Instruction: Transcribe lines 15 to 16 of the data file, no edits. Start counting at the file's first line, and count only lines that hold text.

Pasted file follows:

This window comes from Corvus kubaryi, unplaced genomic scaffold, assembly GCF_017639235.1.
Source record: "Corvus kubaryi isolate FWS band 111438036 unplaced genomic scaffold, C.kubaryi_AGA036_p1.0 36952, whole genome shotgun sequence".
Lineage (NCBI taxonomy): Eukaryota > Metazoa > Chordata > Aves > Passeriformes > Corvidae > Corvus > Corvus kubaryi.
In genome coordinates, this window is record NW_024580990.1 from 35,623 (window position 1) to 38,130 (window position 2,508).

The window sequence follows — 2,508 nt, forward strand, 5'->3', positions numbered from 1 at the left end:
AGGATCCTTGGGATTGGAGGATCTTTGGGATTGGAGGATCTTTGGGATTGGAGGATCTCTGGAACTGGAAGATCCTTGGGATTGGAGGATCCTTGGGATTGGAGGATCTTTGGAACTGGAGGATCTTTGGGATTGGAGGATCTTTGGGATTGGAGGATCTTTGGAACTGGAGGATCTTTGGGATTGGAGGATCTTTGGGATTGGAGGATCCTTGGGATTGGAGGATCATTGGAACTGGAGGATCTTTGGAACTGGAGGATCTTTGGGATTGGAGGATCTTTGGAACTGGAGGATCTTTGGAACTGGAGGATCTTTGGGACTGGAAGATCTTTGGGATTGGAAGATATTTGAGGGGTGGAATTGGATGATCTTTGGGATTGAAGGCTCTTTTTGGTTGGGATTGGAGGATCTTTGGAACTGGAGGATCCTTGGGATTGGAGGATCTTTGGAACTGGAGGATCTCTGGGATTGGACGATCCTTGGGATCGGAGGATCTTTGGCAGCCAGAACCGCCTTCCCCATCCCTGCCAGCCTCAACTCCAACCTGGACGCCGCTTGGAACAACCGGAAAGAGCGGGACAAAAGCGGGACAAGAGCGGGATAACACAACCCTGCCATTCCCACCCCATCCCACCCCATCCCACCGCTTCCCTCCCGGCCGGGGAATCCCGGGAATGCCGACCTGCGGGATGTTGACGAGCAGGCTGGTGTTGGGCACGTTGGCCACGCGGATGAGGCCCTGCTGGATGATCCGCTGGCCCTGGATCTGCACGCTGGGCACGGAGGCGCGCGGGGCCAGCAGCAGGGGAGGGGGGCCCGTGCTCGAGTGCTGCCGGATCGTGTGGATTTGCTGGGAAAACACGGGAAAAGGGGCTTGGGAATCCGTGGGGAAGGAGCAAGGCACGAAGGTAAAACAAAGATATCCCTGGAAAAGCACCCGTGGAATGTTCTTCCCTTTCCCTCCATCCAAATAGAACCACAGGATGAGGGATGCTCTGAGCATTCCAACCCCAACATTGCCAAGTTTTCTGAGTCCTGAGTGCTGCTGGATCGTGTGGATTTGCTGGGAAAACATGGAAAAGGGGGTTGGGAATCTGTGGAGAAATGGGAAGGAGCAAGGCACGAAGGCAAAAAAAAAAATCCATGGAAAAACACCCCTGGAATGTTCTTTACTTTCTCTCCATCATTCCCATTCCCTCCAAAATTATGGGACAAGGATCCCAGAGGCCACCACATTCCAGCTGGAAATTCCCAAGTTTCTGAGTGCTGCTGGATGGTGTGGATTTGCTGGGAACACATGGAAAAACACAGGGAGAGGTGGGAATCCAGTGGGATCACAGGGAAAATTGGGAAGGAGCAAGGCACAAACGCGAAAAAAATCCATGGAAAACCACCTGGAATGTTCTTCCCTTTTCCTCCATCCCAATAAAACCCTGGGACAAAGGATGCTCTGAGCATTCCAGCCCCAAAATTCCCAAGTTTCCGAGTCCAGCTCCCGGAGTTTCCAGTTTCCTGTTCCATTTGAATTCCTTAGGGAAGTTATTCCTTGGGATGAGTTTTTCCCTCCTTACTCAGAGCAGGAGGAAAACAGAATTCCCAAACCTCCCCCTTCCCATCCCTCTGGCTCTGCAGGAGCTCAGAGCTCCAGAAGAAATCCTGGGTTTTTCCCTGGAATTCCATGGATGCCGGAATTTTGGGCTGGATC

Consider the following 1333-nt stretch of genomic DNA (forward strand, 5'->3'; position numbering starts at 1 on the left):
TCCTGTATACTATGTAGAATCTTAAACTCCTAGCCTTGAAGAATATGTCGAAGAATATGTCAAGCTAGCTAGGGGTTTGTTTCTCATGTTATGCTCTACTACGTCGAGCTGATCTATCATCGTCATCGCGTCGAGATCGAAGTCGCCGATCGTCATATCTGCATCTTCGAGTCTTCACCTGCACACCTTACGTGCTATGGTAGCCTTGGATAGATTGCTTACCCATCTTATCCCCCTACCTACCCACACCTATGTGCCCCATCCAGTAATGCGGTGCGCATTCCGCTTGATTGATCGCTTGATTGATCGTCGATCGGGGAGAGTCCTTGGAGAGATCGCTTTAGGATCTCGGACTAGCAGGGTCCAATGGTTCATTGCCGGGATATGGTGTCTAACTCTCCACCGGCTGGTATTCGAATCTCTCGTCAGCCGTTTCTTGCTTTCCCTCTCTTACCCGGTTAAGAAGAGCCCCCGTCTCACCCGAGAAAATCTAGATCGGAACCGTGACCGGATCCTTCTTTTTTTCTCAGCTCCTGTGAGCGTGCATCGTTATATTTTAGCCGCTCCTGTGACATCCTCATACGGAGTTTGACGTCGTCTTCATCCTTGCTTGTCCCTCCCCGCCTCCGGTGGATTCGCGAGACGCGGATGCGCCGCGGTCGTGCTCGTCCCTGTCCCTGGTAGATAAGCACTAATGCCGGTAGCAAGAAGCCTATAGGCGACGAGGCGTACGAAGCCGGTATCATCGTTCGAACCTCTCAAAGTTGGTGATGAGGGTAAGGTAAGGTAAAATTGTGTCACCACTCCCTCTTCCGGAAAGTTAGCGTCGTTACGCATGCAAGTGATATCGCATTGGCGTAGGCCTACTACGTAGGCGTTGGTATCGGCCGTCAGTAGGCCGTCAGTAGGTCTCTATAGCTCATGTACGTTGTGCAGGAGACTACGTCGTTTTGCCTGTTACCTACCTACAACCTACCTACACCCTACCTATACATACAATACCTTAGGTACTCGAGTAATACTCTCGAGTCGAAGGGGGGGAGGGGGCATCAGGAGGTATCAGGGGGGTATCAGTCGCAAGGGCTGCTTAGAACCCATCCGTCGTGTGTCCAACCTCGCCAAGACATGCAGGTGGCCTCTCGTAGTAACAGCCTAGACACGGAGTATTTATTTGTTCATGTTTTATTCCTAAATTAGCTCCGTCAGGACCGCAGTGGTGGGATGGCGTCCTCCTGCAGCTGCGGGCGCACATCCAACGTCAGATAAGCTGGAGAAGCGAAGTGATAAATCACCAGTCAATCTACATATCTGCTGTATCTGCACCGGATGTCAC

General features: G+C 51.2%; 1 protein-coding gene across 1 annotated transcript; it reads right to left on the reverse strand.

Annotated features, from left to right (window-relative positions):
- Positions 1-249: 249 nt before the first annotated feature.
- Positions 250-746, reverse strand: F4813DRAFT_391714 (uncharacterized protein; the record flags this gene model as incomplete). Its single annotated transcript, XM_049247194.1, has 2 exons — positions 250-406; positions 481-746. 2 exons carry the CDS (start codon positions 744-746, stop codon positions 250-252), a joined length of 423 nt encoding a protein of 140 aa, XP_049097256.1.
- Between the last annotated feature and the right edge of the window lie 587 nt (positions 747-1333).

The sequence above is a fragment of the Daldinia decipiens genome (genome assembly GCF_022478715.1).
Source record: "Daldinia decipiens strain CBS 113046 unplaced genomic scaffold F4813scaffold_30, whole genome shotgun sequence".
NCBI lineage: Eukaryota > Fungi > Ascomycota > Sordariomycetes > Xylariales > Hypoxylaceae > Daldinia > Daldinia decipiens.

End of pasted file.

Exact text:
Source record: "Daldinia decipiens strain CBS 113046 unplaced genomic scaffold F4813scaffold_30, whole genome shotgun sequence".
NCBI lineage: Eukaryota > Fungi > Ascomycota > Sordariomycetes > Xylariales > Hypoxylaceae > Daldinia > Daldinia decipiens.